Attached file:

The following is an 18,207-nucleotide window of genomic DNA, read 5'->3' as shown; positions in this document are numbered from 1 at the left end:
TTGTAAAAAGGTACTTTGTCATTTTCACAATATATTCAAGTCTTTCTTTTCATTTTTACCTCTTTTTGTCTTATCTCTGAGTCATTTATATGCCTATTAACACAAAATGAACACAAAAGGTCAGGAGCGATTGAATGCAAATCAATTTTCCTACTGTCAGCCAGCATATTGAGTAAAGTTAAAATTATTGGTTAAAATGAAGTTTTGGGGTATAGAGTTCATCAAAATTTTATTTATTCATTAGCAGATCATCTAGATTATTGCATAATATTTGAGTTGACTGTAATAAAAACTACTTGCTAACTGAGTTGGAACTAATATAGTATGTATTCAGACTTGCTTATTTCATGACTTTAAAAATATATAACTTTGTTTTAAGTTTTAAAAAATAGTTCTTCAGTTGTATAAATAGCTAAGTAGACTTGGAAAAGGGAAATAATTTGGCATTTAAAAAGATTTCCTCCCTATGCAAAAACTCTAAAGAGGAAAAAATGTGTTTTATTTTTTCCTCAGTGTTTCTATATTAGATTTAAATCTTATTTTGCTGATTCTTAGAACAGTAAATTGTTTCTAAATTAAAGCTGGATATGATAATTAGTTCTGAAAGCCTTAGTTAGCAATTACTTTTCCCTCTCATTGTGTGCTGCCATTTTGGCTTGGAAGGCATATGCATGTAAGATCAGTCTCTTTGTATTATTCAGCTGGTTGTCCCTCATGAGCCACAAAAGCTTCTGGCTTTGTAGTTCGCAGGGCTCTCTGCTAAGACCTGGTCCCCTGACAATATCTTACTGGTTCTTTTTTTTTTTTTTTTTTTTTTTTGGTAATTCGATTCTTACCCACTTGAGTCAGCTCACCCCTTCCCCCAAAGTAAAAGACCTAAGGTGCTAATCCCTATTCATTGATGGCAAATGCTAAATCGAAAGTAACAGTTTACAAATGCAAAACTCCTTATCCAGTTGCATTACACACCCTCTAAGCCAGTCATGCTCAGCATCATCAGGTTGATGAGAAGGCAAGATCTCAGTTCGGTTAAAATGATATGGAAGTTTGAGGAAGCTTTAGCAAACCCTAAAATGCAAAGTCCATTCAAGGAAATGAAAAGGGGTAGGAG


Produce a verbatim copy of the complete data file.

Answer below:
The following is an 18,207-nucleotide window of genomic DNA, read 5'->3' as shown; positions in this document are numbered from 1 at the left end:
TTGTAAAAAGGTACTTTGTCATTTTCACAATATATTCAAGTCTTTCTTTTCATTTTTACCTCTTTTTGTCTTATCTCTGAGTCATTTATATGCCTATTAACACAAAATGAACACAAAAGGTCAGGAGCGATTGAATGCAAATCAATTTTCCTACTGTCAGCCAGCATATTGAGTAAAGTTAAAATTATTGGTTAAAATGAAGTTTTGGGGTATAGAGTTCATCAAAATTTTATTTATTCATTAGCAGATCATCTAGATTATTGCATAATATTTGAGTTGACTGTAATAAAAACTACTTGCTAACTGAGTTGGAACTAATATAGTATGTATTCAGACTTGCTTATTTCATGACTTTAAAAATATATAACTTTGTTTTAAGTTTTAAAAAATAGTTCTTCAGTTGTATAAATAGCTAAGTAGACTTGGAAAAGGGAAATAATTTGGCATTTAAAAAGATTTCCTCCCTATGCAAAAACTCTAAAGAGGAAAAAATGTGTTTTATTTTTTCCTCAGTGTTTCTATATTAGATTTAAATCTTATTTTGCTGATTCTTAGAACAGTAAATTGTTTCTAAATTAAAGCTGGATATGATAATTAGTTCTGAAAGCCTTAGTTAGCAATTACTTTTCCCTCTCATTGTGTGCTGCCATTTTGGCTTGGAAGGCATATGCATGTAAGATCAGTCTCTTTGTATTATTCAGCTGGTTGTCCCTCATGAGCCACAAAAGCTTCTGGCTTTGTAGTTCGCAGGGCTCTCTGCTAAGACCTGGTCCCCTGACAATATCTTACTGGTTCTTTTTTTTTTTTTTTTTTTTTTTTGGTAATTCGATTCTTACCCACTTGAGTCAGCTCACCCCTTCCCCCAAAGTAAAAGACCTAAGGTGCTAATCCCTATTCATTGATGGCAAATGCTAAATCGAAAGTAACAGTTTACAAATGCAAAACTCCTTATCCAGTTGCATTACACACCCTCTAAGCCAGTCATGCTCAGCATCATCAGGTTGATGAGAAGGCAAGATCTCAGTTCGGTTAAAATGATATGGAAGTTTGAGGAAGCTTTAGCAAACCCTAAAATGCAAAGTCCATTCAAGGAAATGAAAAGGGGTAGGAG